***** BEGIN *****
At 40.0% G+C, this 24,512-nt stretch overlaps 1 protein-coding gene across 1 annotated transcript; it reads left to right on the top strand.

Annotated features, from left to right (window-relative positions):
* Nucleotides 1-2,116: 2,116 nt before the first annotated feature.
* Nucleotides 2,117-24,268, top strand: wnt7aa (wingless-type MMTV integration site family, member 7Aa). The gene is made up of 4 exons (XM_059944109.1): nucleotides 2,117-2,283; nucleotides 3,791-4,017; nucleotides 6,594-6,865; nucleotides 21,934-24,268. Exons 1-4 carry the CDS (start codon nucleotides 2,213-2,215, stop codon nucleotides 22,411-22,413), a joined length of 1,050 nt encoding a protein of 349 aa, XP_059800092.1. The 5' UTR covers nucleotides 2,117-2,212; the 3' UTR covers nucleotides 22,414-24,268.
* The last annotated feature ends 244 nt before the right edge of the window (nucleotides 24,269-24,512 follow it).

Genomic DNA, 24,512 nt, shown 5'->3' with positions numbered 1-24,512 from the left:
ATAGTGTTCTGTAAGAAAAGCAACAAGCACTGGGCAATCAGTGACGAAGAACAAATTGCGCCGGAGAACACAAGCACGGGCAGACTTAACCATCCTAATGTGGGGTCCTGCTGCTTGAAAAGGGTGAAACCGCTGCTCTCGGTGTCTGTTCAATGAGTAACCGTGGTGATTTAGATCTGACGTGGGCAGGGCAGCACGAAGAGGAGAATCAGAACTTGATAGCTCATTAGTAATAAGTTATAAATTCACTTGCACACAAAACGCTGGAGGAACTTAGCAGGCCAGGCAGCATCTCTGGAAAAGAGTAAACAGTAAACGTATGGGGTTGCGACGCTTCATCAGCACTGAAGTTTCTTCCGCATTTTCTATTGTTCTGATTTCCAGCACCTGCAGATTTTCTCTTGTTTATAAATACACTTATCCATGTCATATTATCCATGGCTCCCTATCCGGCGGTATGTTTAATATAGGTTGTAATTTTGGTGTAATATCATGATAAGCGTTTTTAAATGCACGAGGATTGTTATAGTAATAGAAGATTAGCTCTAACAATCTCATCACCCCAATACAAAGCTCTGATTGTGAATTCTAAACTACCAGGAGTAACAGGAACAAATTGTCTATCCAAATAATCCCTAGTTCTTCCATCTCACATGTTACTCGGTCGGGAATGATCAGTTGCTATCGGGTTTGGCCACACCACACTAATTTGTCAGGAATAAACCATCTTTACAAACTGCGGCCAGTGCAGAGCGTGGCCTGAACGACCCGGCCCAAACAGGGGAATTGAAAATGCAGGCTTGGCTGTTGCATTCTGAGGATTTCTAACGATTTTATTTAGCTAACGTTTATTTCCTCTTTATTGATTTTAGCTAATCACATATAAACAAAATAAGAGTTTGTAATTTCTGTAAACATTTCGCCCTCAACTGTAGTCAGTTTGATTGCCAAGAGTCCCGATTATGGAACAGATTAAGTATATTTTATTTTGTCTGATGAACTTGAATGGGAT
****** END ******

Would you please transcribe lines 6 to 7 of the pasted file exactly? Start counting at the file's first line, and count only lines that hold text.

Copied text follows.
Genomic DNA, 24,512 nt, shown 5'->3' with positions numbered 1-24,512 from the left:
ATAGTGTTCTGTAAGAAAAGCAACAAGCACTGGGCAATCAGTGACGAAGAACAAATTGCGCCGGAGAACACAAGCACGGGCAGACTTAACCATCCTAATGTGGGGTCCTGCTGCTTGAAAAGGGTGAAACCGCTGCTCTCGGTGTCTGTTCAATGAGTAACCGTGGTGATTTAGATCTGACGTGGGCAGGGCAGCACGAAGAGGAGAATCAGAACTTGATAGCTCATTAGTAATAAGTTATAAATTCACTTGCACACAAAACGCTGGAGGAACTTAGCAGGCCAGGCAGCATCTCTGGAAAAGAGTAAACAGTAAACGTATGGGGTTGCGACGCTTCATCAGCACTGAAGTTTCTTCCGCATTTTCTATTGTTCTGATTTCCAGCACCTGCAGATTTTCTCTTGTTTATAAATACACTTATCCATGTCATATTATCCATGGCTCCCTATCCGGCGGTATGTTTAATATAGGTTGTAATTTTGGTGTAATATCATGATAAGCGTTTTTAAATGCACGAGGATTGTTATAGTAATAGAAGATTAGCTCTAACAATCTCATCACCCCAATACAAAGCTCTGATTGTGAATTCTAAACTACCAGGAGTAACAGGAACAAATTGTCTATCCAAATAATCCCTAGTTCTTCCATCTCACATGTTACTCGGTCGGGAATGATCAGTTGCTATCGGGTTTGGCCACACCACACTAATTTGTCAGGAATAAACCATCTTTACAAACTGCGGCCAGTGCAGAGCGTGGCCTGAACGACCCGGCCCAAACAGGGGAATTGAAAATGCAGGCTTGGCTGTTGCATTCTGAGGATTTCTAACGATTTTATTTAGCTAACGTTTATTTCCTCTTTATTGATTTTAGCTAATCACATATAAACAAAATAAGAGTTTGTAATTTCTGTAAACATTTCGCCCTCAACTGTAGTCAGTTTGATTGCCAAGAGTCCCGATTATGGAACAGATTAAGTATATTTTATTTTGTCTGATGAACTTGAATGGGAT